How Volunteering Helps Your Emotional Health

How Volunteering Helps Your Emotional Health

By Nicole Gur on 24/02/2020

Arta Mekuli our guest post blogger is a young student, eager to write about what’s important, interesting, and all the things in between. With a hunger for knowledge and distributing it to others, she now writes for Studying in Switzerland, which is a blog dedicated to giving you all the information you’ll need for life in Switzerland.

Volunteering — an activity that is often quickly disregarded by people due to overflowing agendas. But, even the busiest day-to-day lives have a pinch of free time in them and reserving some of it for helping others should at least get a chance at competing with our other duties.

While most of us will volunteer once or twice a year and usually around the holiday season, the benefits of actively participating in such activities can be numerous. It’s not just making the world a better and easier place to live in — albeit, that is a good reason on its own — it’s also a service to oneself that can be of help with a great deal of problems.

Whether you’re studying abroad and have trouble meeting new people, or stress at work has been on your back lately – volunteering for a good cause can help ease things up. And, even if it doesn’t make your problems go away, it can provide a general sense of wellbeing. Plus, you get to pick something that genuinely means something to you to devote your time to and help yourself while helping others.

Finding Purpose in Life and the Changes That Follow

Sometimes life can develop in such a way that puts our beliefs and intentions in a shaky and unsure position, or we just lose the sense of what we want to do, which leaves us doing nothing. When that happens, it can feel like we forgot the reason we wake up every day and consecutively impact how and what we do routinely.

Dedicating time and soul into something you believe in can not only help you find purpose, but naturally change the direction of your life. Whether that is the end of a relationship in which your “value gap” became apparent, or you quit a job you were working with no passion, the impact of doing something you deeply care about will be felt all around.

Socializing, Bonds, and Friends

An almost obvious result of volunteering is the social factor. But, along with the social niceties that take place at first, come bigger connections. This is a natural occurrence when people with the same core values spend time together.

Humans are social beings who need each other to get by. However, if your people skills aren’t the best, creating a social circle can prove to be hard on you. And by volunteering, you can make the first contact way easier than, say, in a neutral area. Volunteering is an excellent way to find like-minded people, which is not an easy task, no matter where you fall on the sociable spectrum.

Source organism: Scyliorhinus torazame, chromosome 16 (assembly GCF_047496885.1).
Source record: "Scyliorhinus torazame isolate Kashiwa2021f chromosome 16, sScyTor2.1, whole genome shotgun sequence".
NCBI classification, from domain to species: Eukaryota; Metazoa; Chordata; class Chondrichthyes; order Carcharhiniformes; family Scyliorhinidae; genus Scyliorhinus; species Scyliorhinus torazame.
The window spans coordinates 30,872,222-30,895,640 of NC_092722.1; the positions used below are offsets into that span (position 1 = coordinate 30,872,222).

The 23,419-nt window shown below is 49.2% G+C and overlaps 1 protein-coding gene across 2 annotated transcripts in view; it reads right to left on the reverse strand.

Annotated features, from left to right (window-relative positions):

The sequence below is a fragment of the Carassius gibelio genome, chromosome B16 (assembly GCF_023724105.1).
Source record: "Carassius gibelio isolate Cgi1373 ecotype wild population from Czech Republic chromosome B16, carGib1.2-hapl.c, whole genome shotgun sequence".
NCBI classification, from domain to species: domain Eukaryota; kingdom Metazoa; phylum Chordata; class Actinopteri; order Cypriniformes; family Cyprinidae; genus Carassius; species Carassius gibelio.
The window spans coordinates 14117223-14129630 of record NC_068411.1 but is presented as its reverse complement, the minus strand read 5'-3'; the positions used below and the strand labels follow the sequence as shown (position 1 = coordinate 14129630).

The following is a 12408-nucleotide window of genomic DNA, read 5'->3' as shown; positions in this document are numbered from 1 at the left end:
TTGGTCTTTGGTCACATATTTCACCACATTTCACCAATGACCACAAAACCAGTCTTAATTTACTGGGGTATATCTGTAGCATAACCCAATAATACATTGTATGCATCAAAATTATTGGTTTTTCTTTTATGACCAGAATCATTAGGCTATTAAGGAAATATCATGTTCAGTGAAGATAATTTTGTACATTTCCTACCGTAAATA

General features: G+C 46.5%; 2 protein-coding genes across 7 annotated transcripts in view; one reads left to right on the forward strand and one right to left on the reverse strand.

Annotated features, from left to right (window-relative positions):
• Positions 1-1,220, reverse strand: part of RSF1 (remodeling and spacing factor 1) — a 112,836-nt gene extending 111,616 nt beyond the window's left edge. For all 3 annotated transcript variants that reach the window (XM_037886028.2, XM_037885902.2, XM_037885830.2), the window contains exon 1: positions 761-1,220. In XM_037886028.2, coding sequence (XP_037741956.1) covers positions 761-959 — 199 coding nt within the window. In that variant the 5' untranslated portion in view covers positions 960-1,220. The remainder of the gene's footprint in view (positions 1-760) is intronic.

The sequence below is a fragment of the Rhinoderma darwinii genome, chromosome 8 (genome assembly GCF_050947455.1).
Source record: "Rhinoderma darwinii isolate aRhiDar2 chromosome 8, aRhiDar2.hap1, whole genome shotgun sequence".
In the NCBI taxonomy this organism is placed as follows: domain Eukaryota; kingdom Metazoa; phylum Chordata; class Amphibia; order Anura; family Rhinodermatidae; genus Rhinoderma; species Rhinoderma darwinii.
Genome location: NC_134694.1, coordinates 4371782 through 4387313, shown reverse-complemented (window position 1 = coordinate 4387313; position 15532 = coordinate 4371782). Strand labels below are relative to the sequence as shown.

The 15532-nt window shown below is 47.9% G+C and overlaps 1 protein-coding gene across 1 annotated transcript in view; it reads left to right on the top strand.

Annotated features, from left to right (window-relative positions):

These people are not just someone you will meet and forget. Since joining a particular cause generally means you share a passion, long-lasting bonds are a very likely outcome. This can be especially helpful if you find yourself in a foreign country and lost in the crowd. You can always sign up to volunteer for something that pulls on your heartstrings and find your ‘clan.’

Mental Health and Empathy

With the rapid pace that life is going at, it seems that everyone is in a trance of either appearing or being busy all the time. This leaves mental health in the second plan, and a bit left aside. At a time like that, it’s good to slow yourself down and deal with your brain, and volunteering can be of help with that. Although it is often said that ‘humans are selfish beings’ and only enjoy personal gains, research is there to tell us a different story and remind us of what scientifically makes us happy.

Charitable work releases the feel-good hormone called oxytocin, which in turn leads to less stress and more happiness put simply. And if not stress, it can help you deal with depression – by taking you away from your thoughts for a good portion of time and serving you with feelings of accomplishment to take home. And, feeling accomplished can generate higher self-esteem. Apart from all that, as a result of the connections created, volunteering prevents isolation and inflates the feeling of being understood.

Lastly, volunteering can wake up the essence of humanity in us – empathy. By helping others, you often question what it would be like to walk a mile in those shoes. That’s the beginning of understanding one-another and when compassion starts to translate into empathy, which can both have a positive impact on your outlook on life.

At the end of the day, volunteering can help us gain introspection and extrospection. While helping others helps us heal from the outside in, it also gives us a better understanding of other people. Whether that’s the people we’re helping or the people we’re working with. And the more we understand, the more humane it makes us, which in turn gives a closer look at who we really are inside. And, if anything, it never hurts to spend our free hours on something more useful than TV or internet surfing. Volunteering can do good for us while we’re doing good for someone else.

Now it’s time to choose the best fit for you 🙂 You can browse through over 5,000 organizations GivingWay works with here!
If you currently can’t volunteer abroad, there is always the option to work online from your own home. To start your search, click here.